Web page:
frigate logomenu bar shop archives Links about us essays/features reviews/critiques search home
bird1
bird2
bird3



pdf icon
Click here to download PDF version to print.


acrobat reader
Click here to download PDF Reader.

Barbarie Rothstein

The potential to be shaped and cast into thoroughly inventive three-dimensional forms is one of paper's special qualities. Barbarie Rothstein's..."Altar Gate" [molds] paper into haunting, effective [sculpture that impresses with its] sensitivity to the material, [its] sense of wrapping and enclosing and [its] ability to convey the appearance of frozen gesture. It is movement captured in a momentary, transitory state.

— Phyllis Braff, The New York Times, Sunday, August 19, 1984



Altar Gate Husk II Dark Sanctuary

Altar Gate, 1983.
Mixed media: wire, wood, masonite, paper, pigment.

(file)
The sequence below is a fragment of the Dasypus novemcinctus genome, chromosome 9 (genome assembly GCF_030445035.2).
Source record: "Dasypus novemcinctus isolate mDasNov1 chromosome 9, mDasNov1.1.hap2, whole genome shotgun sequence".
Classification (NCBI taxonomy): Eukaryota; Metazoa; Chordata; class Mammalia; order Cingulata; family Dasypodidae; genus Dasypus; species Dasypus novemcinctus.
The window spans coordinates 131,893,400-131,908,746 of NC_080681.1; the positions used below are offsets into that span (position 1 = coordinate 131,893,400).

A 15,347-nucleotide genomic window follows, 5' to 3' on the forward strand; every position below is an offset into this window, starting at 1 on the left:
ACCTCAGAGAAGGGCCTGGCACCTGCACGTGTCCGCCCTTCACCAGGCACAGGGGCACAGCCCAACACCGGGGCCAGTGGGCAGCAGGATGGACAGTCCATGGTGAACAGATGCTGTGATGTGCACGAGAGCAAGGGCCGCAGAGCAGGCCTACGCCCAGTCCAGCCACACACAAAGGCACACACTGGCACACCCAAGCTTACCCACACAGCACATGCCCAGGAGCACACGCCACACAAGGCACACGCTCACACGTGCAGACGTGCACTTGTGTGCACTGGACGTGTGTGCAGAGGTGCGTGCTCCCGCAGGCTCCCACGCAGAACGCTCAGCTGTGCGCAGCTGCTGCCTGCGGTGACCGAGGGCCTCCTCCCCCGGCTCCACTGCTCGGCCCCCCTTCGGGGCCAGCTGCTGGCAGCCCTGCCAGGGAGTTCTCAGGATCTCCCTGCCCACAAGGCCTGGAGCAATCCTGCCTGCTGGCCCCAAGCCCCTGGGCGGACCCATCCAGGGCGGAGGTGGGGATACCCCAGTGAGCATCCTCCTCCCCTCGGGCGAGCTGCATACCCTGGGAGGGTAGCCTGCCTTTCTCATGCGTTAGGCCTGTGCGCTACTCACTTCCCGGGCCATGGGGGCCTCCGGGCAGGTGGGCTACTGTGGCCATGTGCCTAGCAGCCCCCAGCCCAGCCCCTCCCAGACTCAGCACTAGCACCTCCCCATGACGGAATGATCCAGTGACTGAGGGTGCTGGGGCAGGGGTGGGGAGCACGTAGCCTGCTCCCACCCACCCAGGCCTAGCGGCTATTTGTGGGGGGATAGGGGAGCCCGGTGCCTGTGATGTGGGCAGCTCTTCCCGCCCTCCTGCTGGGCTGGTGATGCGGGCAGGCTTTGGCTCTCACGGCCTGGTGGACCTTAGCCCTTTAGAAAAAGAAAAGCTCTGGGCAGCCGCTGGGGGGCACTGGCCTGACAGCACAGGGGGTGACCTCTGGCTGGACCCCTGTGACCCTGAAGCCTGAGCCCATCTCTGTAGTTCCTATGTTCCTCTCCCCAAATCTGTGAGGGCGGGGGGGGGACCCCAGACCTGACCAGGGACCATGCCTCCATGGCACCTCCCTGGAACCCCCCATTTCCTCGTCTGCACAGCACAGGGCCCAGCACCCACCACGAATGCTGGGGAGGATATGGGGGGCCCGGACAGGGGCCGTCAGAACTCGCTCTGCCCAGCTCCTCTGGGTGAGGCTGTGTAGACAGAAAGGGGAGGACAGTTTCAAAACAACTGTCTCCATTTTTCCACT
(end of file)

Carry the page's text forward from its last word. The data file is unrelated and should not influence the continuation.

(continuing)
36"H x 24"W x 14"D

Husk II, 1985.
Paper, wire, wood, masonite, acrylic paint.
43"H x 30"W x 22"D


Dark Sanctuary, 1991.
Wax, branches, wood, wire, sisal.
39"H x 20"W x 22"D



Rothstein's sculptural structures are based on architecture, echoing traditional building forms in elementary materials and allowing their natural qualities to dictate structural integrity. Design and construction are carefully manipulated to point up comparisions between so-called primitive and sophisticated building techniques.

In her "Cathedral" series Ms. Rothstein uses crude branches laced together with sisal to create skeletal, microcosmic incarnations of Gothic arches.

— Helena A. Harrison, The New York Times, Sunday, October 3, 1993



Spirit Shelter Cathedral IV View #2

Spirit Shelter, 1992.
Vines, brances, sisal, wax.
60"H x 40"W x 35"D


Cathedral IV View #2
Branches sisal, wax.
48.5"H x 21"W x 41"D



©2000-2002 Frigate: The Transverse Review of Books. All Rights Reserved.
We welcome your comments and suggestions on our site. Please email <webmaster@frigatezine.com>.

Back to Frigatezine Home Page

Click here for public-service announcements.